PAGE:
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Why Live Video is So Cool

Why Live Video is So Cool

August 25, 2012 11:42 amComments are Disabled

People broadcast their Nintendo sessions. Their J├Ągermeister. A low angle on their TV set as they prop the phone up on their couch. Someone is broadcasting his daughter’s basketball game. And another is broadcasting her baby’s bathtime. I know this because as product manager for Broadcast for Friends I have the keys to the castle–that is, I can see the public broadcasts made by our users flicker across my screen and I can drop in on them from time to time.

What amazes me still is how cool most people–that is, people who don’t live in a world of technology–find what Ustream can do with live video. People laugh with delight when they find out they are live on air. People are happy to broadcast the most mundane details of their lives–one man has been broadcasting his hummingbird feeder for three hours–if only to reach obscure corners of the world. The magic is only compounded by the immediate sociability of the feed. It’s not only live, it’s on Facebook, and freely available to any one of your friends with an internet connection.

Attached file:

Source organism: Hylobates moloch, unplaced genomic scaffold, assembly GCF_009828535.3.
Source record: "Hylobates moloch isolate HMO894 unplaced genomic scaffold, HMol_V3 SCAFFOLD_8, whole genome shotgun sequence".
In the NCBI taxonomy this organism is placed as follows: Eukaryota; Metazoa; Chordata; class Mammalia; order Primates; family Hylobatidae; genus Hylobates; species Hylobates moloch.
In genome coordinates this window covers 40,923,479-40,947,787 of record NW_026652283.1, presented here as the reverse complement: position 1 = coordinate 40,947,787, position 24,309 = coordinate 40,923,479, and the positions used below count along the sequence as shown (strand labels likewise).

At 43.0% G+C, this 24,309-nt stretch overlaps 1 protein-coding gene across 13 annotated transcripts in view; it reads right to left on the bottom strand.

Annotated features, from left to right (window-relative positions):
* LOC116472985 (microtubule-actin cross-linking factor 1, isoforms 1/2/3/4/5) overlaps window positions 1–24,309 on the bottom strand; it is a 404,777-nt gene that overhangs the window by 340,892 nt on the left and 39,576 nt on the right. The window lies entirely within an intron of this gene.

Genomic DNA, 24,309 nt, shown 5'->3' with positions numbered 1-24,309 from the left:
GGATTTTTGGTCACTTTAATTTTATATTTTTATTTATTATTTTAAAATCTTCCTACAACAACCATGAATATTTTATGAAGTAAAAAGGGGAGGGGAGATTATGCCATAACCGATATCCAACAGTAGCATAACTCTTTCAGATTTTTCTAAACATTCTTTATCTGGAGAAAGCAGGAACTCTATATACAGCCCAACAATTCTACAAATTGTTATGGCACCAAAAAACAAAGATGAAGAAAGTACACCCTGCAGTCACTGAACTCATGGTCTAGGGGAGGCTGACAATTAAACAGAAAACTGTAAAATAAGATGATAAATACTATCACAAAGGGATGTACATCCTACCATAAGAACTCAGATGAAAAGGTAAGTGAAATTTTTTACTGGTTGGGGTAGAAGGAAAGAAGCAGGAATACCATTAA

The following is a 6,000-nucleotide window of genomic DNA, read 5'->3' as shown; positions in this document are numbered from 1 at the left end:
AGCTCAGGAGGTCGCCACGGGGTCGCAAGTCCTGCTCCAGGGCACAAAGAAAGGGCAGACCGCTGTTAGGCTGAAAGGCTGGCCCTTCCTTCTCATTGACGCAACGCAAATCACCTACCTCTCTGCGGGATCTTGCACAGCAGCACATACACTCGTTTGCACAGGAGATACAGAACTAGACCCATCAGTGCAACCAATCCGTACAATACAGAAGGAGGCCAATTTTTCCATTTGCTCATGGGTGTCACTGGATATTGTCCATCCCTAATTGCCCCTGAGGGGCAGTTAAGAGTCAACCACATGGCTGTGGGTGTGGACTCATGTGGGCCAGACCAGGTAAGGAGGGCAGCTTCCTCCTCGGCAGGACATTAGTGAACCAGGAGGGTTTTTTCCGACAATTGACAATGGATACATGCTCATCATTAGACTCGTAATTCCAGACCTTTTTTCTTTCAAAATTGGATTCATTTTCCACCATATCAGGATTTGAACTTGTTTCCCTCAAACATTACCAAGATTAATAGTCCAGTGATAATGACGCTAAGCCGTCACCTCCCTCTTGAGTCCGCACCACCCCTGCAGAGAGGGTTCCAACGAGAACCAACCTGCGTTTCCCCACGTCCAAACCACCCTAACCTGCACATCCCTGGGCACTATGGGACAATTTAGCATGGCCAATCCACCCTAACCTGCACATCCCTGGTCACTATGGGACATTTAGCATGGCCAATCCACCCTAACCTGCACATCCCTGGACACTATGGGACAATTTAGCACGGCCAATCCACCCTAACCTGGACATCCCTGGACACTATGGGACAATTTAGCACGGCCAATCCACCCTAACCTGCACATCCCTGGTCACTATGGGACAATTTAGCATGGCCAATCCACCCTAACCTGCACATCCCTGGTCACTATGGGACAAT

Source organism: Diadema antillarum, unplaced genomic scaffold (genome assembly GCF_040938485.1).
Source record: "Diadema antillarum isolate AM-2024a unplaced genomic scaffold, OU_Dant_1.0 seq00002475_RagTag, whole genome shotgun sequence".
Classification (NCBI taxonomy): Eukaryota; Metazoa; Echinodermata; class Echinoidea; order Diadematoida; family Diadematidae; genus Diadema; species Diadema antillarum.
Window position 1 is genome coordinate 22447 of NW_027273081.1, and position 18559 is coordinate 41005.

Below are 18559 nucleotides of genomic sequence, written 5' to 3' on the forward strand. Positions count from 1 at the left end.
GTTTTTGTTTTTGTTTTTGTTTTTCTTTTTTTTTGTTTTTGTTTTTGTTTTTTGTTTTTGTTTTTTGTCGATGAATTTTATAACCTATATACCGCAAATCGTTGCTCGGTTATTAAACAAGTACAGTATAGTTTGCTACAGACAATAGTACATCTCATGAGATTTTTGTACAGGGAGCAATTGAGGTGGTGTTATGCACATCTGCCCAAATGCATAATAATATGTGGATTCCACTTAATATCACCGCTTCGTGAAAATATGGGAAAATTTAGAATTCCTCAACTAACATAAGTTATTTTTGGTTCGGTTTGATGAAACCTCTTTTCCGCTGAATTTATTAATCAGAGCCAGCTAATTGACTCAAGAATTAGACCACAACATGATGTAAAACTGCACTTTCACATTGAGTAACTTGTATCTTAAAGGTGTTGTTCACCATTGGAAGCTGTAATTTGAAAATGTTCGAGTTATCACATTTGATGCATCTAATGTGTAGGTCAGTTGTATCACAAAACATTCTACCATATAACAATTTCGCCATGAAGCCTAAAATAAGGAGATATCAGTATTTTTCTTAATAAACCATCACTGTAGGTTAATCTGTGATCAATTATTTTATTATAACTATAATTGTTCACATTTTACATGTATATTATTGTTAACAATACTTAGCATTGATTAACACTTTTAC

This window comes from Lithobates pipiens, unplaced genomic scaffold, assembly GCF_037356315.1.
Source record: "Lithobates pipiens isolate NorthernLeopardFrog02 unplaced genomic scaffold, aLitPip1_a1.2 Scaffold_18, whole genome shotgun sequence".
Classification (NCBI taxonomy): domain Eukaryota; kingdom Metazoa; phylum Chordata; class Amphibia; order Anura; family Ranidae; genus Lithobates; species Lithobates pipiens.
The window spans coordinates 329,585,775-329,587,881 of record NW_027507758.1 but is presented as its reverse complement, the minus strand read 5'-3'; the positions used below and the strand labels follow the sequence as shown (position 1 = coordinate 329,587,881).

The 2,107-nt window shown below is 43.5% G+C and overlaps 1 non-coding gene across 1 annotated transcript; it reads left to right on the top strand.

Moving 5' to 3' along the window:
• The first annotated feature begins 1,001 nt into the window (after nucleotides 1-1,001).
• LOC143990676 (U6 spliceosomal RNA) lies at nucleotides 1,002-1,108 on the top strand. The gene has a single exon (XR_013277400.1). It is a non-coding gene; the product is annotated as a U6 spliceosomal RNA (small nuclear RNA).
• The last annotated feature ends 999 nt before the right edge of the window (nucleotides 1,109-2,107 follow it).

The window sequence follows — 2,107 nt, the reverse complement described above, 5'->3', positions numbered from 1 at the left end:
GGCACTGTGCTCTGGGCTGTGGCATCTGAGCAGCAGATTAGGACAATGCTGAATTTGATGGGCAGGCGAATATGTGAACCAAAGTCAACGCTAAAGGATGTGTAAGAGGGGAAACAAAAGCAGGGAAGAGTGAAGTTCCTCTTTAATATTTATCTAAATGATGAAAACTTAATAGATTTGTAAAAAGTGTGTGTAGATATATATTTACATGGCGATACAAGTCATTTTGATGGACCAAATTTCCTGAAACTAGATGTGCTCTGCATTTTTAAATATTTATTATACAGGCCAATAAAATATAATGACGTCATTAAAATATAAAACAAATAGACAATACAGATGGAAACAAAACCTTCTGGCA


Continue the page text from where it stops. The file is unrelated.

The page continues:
Why is live video so cool? What is it about the sharing of peoples’ lives half a world away in Germany or Korea so interesting? Surely we can do the same thing by turning on the television news. But the rawness of mobile broadcasts, the shaking of the phone, the looks on peoples’ faces when they find themselves on live TV at the whim of a consumer device–these experiences are brand new in the history of the universe. It’s not just the shareability of video, which itself has created its own niche market (think Viddy and SocialCam). It’s the fact that this video is live, realtime, untampered with. Seeing that “Live” label on the viewer confirms for the audience the video’s authenticity, and broadcasters, in turn, experience acute self-awareness at the immutability of their broadcast. “We are live on Facebook,” someone said. “Don’t screw it up!”

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